You Can’t Always Get What You Want
This past year, I experienced three rather unique, but similar search assignments. I found them to be interesting if not a little odd. The employers were established and profitable, but not necessarily on anyone’s radar screen as a highly desirable employer.
The searches in question were for a Controller, a Director of Business Development, and for a Payroll Benefits Manager, otherwise known as a Human Capital Manager. In each case, the client advised me that these would be difficult searches. They believed this to be true as they called me after they had failed to recruit these positions with internal resources. One client told me that he doubted that his ideal candidate even existed. As I came to learn, the difficulty of these assignments was due to the experience and attributes required by these. In other words, the candidate requirements were more rigid than I thought necessary. These employers were looking for people to be immediately productive. I get it! This expectation has become commonplace even if less realistic in a low unemployment environment. Unfortunately, the compensation packages offered were average for the market, but not so attractive to entice one to leave their current employer.
As a practice, I begin my assignments by helping my client develop a Position Spec. This document combines the Job Description, desired candidate profile, skill-set required, and public relations. This document helps me sell the opportunity to prospective candidates. It is a useful tool to gain close alignment with the client and better understand their needs. The process of developing the Position Spec serves to validate the importance of each profile attribute and to assign a metric to its priority. It prepares the client's expectation as to the caliber of candidate available for consideration. With this process completed, I can qualify more candidates for my client's consideration. Seldom do I find a candidate that is a perfect match to the search criteria. Intangible factors around personality and chemistry usually hold sway.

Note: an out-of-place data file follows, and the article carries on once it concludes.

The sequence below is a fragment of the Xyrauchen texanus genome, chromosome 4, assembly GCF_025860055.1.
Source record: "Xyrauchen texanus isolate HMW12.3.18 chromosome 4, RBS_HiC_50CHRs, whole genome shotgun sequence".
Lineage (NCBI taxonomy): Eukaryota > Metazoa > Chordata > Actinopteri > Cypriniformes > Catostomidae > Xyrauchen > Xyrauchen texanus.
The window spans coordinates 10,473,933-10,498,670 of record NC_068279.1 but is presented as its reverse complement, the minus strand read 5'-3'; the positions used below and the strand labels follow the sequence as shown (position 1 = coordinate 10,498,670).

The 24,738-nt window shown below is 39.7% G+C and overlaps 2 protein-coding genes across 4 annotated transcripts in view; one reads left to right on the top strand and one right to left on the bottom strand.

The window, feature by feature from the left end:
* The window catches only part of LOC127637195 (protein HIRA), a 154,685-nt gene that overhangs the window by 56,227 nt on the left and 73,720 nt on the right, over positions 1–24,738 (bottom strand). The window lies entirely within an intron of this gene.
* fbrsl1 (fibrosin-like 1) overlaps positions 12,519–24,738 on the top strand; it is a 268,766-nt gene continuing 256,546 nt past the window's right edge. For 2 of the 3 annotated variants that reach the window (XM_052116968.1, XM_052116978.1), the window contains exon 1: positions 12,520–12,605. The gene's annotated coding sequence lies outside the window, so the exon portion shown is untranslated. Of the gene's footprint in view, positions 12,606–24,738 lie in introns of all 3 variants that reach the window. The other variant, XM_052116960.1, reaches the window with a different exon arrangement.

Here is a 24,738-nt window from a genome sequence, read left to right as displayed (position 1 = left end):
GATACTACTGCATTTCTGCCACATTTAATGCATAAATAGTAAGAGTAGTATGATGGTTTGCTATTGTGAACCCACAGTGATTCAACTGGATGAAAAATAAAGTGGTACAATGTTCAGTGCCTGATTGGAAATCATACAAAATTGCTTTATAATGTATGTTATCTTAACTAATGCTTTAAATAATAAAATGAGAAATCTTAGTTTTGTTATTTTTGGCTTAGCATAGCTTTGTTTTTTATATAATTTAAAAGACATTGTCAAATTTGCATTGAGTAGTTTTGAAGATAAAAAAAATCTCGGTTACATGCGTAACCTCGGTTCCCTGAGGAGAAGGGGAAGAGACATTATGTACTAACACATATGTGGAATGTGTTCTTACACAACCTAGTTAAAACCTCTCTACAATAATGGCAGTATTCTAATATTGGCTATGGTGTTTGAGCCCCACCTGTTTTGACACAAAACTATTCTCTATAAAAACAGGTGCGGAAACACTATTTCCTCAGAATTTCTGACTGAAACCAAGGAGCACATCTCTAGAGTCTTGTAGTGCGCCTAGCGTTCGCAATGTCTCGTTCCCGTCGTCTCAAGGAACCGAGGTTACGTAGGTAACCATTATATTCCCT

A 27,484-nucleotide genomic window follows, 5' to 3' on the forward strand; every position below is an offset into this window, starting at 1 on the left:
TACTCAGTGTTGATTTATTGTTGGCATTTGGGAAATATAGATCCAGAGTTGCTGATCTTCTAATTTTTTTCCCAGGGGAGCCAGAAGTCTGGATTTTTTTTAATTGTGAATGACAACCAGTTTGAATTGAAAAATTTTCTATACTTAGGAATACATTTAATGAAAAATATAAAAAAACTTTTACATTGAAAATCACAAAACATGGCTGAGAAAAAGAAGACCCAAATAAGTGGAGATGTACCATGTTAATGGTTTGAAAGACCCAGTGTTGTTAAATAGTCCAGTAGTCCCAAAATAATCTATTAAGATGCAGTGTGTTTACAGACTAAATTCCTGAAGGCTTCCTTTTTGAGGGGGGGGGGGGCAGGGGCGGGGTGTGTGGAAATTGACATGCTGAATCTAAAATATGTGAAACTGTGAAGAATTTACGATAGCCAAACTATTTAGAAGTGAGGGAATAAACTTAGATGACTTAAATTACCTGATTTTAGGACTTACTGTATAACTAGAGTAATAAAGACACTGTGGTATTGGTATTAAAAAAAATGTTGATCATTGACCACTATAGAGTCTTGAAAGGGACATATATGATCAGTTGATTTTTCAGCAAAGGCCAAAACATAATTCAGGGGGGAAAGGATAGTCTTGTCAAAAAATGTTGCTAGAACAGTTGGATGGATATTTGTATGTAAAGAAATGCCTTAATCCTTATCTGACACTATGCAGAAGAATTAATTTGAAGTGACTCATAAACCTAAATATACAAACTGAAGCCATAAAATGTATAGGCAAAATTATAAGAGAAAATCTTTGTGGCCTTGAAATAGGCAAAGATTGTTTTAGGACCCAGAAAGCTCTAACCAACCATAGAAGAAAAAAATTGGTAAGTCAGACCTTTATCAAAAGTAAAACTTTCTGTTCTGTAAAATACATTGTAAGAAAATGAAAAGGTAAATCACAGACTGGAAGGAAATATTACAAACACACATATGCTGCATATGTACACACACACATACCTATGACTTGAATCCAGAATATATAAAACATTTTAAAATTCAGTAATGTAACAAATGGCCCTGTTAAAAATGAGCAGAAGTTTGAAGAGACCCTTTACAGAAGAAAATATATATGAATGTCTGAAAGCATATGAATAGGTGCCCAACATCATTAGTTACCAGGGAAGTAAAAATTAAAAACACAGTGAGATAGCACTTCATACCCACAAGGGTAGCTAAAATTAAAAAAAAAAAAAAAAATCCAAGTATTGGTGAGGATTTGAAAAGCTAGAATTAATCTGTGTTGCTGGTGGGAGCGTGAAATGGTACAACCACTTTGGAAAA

As measured by the Department of Labor's U-3 metric the employment situation has improved, and most professionals, by now, have found work. In fact, the current unemployment rate for Professionals is about half the total unemployment rate. The current labor market for Professionals is composed of people who lost their jobs due to mergers and acquisitions, or reorganization; and employed folks looking to improve their situation. Most job seekers will find employment after an average amount of time. Baby-Boomers are still struggling, however. The market has shifted so that employers don't have the leverage they had a few years ago. One would expect that, given a tightened labor market, employers would become somewhat more flexible in their hiring standards. In the current job market, management should expect to make hiring decisions that will get them to within 80% or 90% of their requirements. This should be acceptable, so long as the candidate can close the gap through training and experience.
In the end, I was successful in two out of three of these assignments. One search was not that difficult as I found plenty a viable candidates, completing the search within my norm. The second search took twice the normal duration to complete. In the third case, the client who did not think his ideal candidate existed, changed his mind and promoted from within. They were not impossible searches, just a little out of the norm.
“You can't always get what you want. But if you try sometimes well you just might find,
You get what you need.” Rolling Stones
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1. COO – Atlanta-based Casual Dining Company – New
2. Director of Business Dev, Atlanta-based B2B Professional Services Company: Complete
3. Payroll-Benefits Manager, Atlanta-based Retail Company: Offer extended.
4. Senior Accounting Manager – Atlanta-based Manufacturer. In Process
5. Controller – Atlanta-based Restaurant Company: New
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